Saturday, March 24, 2012

Travel vs Staying Close to Home


I love to travel.  My family traveled along the West Coast through the nineties in an RV and stayed at all the major cities and parks along the way. There was so much to shoot that you could never run out of great subjects.

Fast forward to the present and the major changes that are taking place in the Photo Industry and more to come and you would have a hard time convincing me that travel photography can give you a good decent, consistent living in today's market place for Stock Imagery.  It used to be that you would travel, take photos and then submit those images to your agency and then as those images began to sell, you would use that income to fund the next trip and so on and so on.  But nowadays because of the digital revolution destroying the dollar return on the license for an image and agencies fighting to gain market share by giving imagery away for almost nothing, you cannot survive and prosper on Stock Photography income alone. That is why you have so many professional photographers doing weddings, portraits, seminars, workshops, consulting and working at other jobs outside of the photo industry.  They are all scrambling to stay afloat in this topsy-turvy world we live in.

With photos dirt cheap, why would a client pay more for a travel image from you when all he has to do is use the web and find some photographer from that area of the world that he is interested in and deal directly with him.  Who cares if he is an amateur, ultimately we are all amateurs learning new things all the time and becoming better at our hobbies.  The lesson now is to be smart and not waste your time thinking that you can travel thousands of miles to exotic locations and create great images in these beautiful locations and expect those images to sell automatically.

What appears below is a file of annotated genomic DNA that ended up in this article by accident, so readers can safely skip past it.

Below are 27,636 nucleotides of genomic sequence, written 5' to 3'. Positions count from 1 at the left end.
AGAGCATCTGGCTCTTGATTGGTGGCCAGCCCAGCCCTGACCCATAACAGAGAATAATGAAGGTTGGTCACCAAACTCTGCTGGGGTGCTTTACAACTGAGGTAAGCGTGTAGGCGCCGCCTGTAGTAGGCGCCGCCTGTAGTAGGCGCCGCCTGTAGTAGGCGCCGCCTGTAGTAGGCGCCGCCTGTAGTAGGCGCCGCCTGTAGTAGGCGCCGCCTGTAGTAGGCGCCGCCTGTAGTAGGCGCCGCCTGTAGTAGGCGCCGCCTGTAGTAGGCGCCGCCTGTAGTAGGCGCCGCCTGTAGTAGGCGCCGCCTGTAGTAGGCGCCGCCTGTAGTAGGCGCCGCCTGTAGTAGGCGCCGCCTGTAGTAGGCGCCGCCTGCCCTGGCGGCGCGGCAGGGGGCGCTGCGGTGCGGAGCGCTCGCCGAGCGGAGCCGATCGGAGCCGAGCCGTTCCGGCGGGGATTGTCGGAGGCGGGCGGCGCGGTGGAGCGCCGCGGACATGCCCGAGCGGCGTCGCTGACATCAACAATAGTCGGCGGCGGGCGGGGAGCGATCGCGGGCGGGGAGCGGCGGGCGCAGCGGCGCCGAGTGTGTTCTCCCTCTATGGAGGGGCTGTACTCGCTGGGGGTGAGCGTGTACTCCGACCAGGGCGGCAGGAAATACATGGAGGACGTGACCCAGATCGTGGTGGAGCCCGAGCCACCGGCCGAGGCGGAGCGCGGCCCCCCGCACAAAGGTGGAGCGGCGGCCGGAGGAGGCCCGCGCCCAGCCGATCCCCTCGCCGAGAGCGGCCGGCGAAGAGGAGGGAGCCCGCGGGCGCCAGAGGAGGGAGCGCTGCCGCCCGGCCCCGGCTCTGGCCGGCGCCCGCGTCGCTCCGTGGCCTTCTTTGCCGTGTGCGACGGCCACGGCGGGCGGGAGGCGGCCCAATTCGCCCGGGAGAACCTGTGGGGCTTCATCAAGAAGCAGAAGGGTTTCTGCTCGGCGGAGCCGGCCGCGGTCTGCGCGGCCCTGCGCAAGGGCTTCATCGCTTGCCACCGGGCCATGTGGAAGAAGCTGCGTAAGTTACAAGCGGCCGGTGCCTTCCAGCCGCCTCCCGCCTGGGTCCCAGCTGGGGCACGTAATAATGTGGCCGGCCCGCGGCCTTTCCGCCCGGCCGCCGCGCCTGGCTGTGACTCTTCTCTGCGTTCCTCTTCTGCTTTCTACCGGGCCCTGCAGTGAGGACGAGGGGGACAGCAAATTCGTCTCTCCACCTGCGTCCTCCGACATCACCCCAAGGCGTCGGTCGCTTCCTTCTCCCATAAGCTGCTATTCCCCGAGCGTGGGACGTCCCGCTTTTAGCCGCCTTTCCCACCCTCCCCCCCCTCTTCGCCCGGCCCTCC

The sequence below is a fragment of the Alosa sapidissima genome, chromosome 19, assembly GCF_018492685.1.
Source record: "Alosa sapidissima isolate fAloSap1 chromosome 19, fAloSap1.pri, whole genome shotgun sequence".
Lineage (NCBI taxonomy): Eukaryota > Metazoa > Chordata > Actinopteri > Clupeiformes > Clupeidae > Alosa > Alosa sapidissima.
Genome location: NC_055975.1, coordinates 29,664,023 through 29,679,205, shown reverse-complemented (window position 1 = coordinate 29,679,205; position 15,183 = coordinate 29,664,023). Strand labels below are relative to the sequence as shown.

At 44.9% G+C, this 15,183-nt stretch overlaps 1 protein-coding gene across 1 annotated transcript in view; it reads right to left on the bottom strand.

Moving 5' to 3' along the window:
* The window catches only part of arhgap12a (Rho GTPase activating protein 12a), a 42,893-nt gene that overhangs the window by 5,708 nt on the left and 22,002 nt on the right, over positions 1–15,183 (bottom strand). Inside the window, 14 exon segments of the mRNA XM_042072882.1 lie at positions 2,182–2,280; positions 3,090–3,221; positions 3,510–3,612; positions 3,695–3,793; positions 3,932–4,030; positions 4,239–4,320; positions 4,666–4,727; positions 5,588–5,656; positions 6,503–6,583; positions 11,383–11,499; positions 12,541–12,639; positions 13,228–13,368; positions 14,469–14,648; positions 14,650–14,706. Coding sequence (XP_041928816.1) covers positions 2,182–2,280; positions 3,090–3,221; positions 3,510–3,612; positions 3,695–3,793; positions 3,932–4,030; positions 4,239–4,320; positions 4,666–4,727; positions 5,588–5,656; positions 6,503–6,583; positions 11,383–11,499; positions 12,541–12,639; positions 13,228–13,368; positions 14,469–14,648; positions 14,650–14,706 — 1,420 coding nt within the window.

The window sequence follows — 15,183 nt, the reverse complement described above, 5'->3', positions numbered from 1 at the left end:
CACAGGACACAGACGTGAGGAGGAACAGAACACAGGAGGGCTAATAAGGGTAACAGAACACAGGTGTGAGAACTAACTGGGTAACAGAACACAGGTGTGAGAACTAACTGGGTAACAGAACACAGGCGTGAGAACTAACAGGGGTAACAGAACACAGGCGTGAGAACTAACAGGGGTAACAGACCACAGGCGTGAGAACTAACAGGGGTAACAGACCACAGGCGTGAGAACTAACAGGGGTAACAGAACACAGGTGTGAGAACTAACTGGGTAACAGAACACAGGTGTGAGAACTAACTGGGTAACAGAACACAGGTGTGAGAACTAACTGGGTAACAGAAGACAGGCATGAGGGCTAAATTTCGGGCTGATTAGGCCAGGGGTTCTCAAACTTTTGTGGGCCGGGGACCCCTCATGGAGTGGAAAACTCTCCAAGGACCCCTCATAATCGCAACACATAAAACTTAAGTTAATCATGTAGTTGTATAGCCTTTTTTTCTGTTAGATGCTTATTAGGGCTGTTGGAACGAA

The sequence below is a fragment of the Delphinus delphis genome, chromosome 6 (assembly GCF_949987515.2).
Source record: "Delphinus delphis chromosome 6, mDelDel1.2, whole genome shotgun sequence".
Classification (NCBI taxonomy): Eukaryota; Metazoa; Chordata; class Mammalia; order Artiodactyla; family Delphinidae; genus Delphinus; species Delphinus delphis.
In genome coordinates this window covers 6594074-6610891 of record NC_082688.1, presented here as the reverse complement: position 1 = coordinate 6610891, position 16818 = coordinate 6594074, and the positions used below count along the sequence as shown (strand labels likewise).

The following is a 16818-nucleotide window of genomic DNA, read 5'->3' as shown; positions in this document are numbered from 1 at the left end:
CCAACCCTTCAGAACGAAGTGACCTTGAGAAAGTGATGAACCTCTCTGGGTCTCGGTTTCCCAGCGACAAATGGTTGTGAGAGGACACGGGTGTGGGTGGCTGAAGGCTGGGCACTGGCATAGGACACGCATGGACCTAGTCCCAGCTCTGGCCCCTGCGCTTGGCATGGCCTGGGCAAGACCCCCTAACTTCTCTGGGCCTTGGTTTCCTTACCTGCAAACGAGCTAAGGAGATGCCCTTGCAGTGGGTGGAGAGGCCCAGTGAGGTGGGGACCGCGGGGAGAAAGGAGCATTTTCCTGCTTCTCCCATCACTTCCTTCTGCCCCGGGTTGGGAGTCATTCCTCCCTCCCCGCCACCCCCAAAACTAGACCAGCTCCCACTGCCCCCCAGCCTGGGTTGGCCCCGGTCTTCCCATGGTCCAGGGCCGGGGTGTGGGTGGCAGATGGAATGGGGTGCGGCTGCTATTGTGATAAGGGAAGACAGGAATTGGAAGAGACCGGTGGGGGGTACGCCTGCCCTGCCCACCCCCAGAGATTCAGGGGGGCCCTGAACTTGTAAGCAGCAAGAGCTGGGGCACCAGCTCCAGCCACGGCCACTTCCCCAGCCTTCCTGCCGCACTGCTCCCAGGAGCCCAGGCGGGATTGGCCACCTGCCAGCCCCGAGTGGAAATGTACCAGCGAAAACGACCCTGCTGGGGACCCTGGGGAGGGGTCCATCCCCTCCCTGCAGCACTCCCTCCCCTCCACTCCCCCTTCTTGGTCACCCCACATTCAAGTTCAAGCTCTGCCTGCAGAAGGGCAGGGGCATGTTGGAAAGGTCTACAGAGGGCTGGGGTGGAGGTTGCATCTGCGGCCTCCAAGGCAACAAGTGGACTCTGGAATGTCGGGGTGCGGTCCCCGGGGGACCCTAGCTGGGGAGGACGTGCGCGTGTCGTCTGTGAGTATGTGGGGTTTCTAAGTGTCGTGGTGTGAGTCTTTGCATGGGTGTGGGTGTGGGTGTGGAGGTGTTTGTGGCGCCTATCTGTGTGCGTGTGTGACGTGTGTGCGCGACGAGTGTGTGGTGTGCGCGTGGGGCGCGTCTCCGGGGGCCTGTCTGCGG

So even before you start your journey and get on a plane you are already traveling with an albatross around your neck,  no matter where you go everybody is a photographer and everybody can take an image and sell that image on the web.  They also have the leisure time to wait for the best light and not rush their shooting because they are not on a deadline.

There will be alot more crowd sourcing sites popping up like istock photo, Flickr and Tumblr and once they reach a critical mass of subjects the people running the site will contact the big photo agencies and allow them to troll through the site and cherry pick the best images as long as the photographer gives them exclusivity.

Plus,  you have the cost of getting to your "exotic"location and then paying for a room, food, rental car, family, entertainment and more.  I put in family above because if you are a travel photographer and leave your family behind to shoot in far away places then your also losing out on quality time with the most important relationships in your life.  That is why I took my family with me.  I regretted not doing this with my older daughter.

So as a travel shooter you have no guarantees that your images will sell anymore.  Actually you can do the math, as more and more people get the photo bug and buy digital camera or cell phones your imagery becomes less and less critical for buyers who have an overabundance of photos to choose from any one of which will fit their editorial and commercial brands.

Right now I am spending more time creating conceptual images and when I do travel, I travel in Washington State.   Washington has all the seasons, mountains, rivers, lakes and cities I will ever need.  By staying close to home I can still create images but not go broke traveling and spending money with no guarantees that I can recoup my investment and time.  Also, I got out of the rat race, you know what I am taking about, that feeling that you have to keep producing more and more just to maintain your level of income and even as you produce an assembly line of imagery you know that nothing can compete with the millions of imagery being uploaded on a daily basis on the web and being sold for pennies on the dollar.  The race is already lost and you might as well create images you enjoy making because you might not see any income from them anyway.